Gluten Free Tips

One of the goals of my blog is to educate and inspire people, and because of this I want to make sure I post information on what I have learned about gluten free cooking.  I will continue to post some further information in this area.

I have made and developed many gluten free recipes over the past 20 years due to my husband’s wheat allergy.  When I first started baking with alternative flours, I had many failures and was quite discouraged at times.  Since I love to bake, I felt bad that my husband could not share in my wheat creations,  so I continued reading and trying new methods and ingredients.  Keep in mind that this started over 20 years ago when much less information and awareness were common.

I am pleased to say that today I can reliably produce gluten free creations that are so good that I often make just one gluten free version rather than baking a wheat recipe for myself.  When we entertain people often want to try the gluten free baking, and are amazed at how good it is. The other emerging advantage to learning about gluten free baking is that our western culinary society overuses wheat, and there are many nutritional advantages to using other flours that are often richer nutritionally and some have lower glycemic indexes and higher fiber content.

For Beginners in Gluten Free Baking:

You have to have xanthum gum and guar gum.  Buy them usually at any healthfood store.  You need them to make stuff stick together.  After you learn more about different flours you may find other ways to make mixtures stick, but you always need these two on hand.  They last a long time and you only use a teaspoon or two, so just get them!!!!!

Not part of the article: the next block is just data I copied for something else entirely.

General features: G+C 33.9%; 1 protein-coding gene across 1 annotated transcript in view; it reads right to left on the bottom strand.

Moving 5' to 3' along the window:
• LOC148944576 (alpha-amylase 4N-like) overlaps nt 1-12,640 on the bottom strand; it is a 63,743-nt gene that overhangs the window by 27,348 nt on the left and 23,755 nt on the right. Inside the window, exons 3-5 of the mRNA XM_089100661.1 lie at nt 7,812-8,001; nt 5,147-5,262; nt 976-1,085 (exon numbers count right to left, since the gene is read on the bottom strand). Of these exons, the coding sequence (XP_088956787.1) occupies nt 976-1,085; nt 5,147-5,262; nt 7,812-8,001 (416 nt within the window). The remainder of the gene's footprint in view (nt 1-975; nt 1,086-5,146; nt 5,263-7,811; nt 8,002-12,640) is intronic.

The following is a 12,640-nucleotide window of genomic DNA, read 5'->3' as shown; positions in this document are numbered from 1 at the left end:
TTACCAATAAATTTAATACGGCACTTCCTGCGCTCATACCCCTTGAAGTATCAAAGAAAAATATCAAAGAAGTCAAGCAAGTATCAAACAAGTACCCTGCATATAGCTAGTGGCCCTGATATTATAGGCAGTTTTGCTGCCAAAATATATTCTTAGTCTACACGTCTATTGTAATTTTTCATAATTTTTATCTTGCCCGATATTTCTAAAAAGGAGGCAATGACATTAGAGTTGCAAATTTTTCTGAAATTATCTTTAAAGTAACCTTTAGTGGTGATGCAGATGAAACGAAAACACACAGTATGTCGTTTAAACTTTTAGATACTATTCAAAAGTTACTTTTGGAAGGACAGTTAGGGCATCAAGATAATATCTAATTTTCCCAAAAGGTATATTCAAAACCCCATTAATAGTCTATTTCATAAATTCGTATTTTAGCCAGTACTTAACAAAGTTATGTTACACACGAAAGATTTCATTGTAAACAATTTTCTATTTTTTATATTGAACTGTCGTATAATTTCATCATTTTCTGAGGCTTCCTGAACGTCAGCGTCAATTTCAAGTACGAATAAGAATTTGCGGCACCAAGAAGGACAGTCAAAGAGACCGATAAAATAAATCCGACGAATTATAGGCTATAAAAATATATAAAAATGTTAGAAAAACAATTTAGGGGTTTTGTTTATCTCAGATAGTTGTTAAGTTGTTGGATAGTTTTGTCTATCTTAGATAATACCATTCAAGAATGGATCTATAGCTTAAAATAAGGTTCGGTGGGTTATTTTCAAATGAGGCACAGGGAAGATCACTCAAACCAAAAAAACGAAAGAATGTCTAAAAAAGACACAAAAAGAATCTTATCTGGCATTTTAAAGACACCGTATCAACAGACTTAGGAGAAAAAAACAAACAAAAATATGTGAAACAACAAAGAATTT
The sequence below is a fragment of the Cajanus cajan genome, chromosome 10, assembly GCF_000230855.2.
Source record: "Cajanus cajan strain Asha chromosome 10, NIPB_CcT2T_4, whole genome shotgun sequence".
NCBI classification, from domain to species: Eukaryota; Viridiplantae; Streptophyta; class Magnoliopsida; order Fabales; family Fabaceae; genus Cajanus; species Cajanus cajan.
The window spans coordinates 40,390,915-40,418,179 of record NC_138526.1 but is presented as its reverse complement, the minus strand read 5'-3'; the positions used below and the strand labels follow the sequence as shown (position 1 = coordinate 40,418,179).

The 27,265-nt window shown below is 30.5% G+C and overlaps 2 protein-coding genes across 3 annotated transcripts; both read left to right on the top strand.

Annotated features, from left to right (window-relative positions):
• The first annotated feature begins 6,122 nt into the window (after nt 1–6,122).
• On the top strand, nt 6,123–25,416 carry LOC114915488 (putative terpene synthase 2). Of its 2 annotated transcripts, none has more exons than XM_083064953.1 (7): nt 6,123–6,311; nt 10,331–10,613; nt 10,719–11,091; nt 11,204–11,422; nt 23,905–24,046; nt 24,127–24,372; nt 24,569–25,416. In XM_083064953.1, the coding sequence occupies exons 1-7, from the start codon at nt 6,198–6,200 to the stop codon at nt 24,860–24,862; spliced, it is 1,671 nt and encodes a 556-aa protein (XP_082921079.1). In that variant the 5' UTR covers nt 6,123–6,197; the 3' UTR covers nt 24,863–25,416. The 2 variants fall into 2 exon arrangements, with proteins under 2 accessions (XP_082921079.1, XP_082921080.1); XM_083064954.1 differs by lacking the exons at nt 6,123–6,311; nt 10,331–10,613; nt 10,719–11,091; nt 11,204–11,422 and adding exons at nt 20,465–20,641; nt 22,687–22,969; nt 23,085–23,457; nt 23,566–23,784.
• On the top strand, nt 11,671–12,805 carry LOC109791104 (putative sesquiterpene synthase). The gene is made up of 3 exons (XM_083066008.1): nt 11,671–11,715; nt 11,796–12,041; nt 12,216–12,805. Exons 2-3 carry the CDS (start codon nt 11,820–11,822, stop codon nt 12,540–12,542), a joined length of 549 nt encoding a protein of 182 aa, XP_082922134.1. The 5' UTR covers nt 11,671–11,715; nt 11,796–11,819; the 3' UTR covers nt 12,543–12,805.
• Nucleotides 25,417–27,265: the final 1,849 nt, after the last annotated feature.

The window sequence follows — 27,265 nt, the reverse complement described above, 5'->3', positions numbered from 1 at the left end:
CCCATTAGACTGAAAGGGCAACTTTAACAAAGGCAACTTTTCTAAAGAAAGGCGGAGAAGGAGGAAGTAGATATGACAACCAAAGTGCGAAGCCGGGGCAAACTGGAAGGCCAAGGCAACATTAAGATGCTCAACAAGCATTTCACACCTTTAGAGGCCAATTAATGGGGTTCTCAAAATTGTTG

This cookbook is great for people new to gluten free.  It uses only 2 alternative flours, potato starch and corn starch.  I have made several recipes in this book and they have all turned out well.  In particular I recommend the “Petite White Cake” as an easy and dependable cake that everyone likes and it only uses a little oil rather than butter.  The other advantage of this book for me was that it uses no rice flour.  My husband is also somewhat allergic to rice and most gluten free cookbooks use rice flour heavily.  The disadvantage to this cookbook is that these two flours are really wastelands nutritionally, and also have little fiber.  But overall, if you are just starting into gluten free cooking this book really changed my thinking on what could be done with the right ingredients and know how.

The first usable gluten free cookbook I baked from was from the  series written by Betty Hagman, a pioneer in this area.  At that time only her first cookbook was out, and since then she has had several more published.   Her recipes in the first book worked very well, and this was the first place I was able to make decent gluten free bread.  The new discovery from using Betty’s books was bean flour.  I have used many bean flours since, and they really open up what can be done with gluten free cooking, and they are nutritionally superior to many other flours.  Betty went on in other books to develop other flour combinations.  Unfortunately sorghum and rice flours ended up being used a great deal, and my husband can’t eat sorghum at all and can only tolerate rice in small quantities.  Anyway, all of Betty’s cookbooks are very good, and she did understand that many people who are gluten intolerant have other food allergies, so the books do suggest ways to substitute.  These books are best for people who like to cook and are willing to use a broader range of flours.